There has been a minor academic earthquake at Kingston University. It is likely to create a few after-shocks but, in the end, I imagine it will be seen for what it is - a courageous move in the right direction. Peter Scott, the vice-chancellor, who has been playing things fairly low-key since his arrival in January, has started to show his cards. And he holds a few trumps.
He has appointed two new part-time pro-vice-chancellors to take charge of research and life-long learning, and a dean of students as a member of the university executive; and he has created a new full-time pro-vice- chancellor for external affairs to replace the development director. This does not mean the sack for Tony Mercer who was in charge of development, but it gives him a new title. He is to concentrate on the university's marketing services and its links with associate colleges. Four management teams have been set up with responsibility for academic affairs, resources, student affairs and external relations. These are bold moves. Scott is a former newspaper editor, so it is obvious why he is throwing his support behind what is generically called "external relations". Quite right. But internal relations should never be neglected. They might be part and parcel of academic and student affairs, or even public relations. But it should be clearly defined.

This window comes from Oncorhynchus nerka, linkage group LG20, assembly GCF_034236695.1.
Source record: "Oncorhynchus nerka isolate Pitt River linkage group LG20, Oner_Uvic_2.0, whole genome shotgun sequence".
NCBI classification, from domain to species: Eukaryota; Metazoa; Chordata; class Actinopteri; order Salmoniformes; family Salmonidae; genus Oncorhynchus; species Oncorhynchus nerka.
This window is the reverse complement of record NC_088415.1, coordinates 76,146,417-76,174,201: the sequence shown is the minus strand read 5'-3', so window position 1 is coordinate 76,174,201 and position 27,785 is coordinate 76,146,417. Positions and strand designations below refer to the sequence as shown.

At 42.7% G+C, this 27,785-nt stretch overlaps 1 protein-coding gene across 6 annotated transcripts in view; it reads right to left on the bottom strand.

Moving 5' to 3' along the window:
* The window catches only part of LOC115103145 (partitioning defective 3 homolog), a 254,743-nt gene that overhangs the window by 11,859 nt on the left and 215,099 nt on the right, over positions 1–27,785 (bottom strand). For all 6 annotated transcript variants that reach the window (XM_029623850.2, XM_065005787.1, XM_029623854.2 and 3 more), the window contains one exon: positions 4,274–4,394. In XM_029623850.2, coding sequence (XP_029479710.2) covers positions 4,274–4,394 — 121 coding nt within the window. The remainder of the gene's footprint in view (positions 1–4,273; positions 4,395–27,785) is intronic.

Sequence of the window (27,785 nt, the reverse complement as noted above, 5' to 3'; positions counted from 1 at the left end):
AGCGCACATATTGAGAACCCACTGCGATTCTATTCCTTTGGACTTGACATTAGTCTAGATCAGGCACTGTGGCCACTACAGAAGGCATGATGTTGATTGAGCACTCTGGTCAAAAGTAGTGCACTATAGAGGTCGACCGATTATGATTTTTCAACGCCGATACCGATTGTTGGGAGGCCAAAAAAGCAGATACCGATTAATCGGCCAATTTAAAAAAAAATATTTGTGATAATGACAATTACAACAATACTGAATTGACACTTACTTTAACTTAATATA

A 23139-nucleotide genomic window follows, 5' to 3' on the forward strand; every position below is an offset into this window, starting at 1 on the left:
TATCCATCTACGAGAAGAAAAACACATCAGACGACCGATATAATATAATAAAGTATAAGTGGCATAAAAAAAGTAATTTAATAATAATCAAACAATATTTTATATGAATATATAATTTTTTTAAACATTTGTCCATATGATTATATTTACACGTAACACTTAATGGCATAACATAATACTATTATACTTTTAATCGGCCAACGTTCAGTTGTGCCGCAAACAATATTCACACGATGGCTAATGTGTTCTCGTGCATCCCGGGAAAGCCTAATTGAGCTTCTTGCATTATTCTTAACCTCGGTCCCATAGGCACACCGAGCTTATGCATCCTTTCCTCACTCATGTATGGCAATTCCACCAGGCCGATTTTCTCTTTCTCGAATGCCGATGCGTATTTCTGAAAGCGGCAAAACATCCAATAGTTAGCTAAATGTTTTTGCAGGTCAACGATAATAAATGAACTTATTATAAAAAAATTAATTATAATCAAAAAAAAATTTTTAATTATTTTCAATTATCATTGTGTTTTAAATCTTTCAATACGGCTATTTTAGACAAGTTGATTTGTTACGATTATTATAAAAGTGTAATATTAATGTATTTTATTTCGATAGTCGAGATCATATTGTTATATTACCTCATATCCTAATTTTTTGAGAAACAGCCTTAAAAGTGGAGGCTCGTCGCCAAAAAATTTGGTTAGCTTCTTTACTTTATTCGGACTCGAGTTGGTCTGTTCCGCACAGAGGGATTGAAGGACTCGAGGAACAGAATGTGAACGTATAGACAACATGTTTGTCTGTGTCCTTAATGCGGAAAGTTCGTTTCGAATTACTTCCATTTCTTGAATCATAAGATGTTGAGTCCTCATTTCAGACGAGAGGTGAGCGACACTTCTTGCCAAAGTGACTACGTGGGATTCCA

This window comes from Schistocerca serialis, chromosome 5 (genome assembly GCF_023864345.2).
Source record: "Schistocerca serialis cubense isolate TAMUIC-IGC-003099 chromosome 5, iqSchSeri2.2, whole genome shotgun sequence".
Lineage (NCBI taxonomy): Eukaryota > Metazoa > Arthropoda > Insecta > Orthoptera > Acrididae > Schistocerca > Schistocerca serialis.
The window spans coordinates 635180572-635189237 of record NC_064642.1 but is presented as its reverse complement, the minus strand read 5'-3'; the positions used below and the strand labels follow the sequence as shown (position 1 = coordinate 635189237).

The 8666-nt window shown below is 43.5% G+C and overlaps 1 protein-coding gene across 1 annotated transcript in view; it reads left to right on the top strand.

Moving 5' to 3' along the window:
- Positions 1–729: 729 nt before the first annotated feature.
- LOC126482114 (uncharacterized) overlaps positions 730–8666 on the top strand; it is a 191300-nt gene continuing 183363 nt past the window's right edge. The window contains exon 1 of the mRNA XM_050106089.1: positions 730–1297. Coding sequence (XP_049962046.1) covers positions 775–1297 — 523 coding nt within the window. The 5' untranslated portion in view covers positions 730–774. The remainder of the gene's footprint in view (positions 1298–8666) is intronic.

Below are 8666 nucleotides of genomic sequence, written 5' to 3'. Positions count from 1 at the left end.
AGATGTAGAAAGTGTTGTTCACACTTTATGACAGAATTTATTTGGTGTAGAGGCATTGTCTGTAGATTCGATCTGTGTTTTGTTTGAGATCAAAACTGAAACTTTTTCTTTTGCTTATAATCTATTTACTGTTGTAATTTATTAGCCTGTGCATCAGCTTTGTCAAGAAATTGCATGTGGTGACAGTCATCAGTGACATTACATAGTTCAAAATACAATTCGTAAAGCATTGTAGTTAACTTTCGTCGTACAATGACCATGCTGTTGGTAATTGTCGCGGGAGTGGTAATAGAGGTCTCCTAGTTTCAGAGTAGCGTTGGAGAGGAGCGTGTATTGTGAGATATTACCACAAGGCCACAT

Memories of Di
While still with Kingston University, what do you think it has in common with the recent Princess Diana Exhibition at Althorp, her family estate?
Well, for one thing, the exhibition's curator, Catherine McDermott, is the university's reader in art and design history. Then there was its chief designer, Angela Drinkall. She is a Kingston graduate who lectures part-time in 3D design. As for the art director of the films for the exhibition, that was Tim Ashton, another of the university's graduates and one of its visiting lecturers.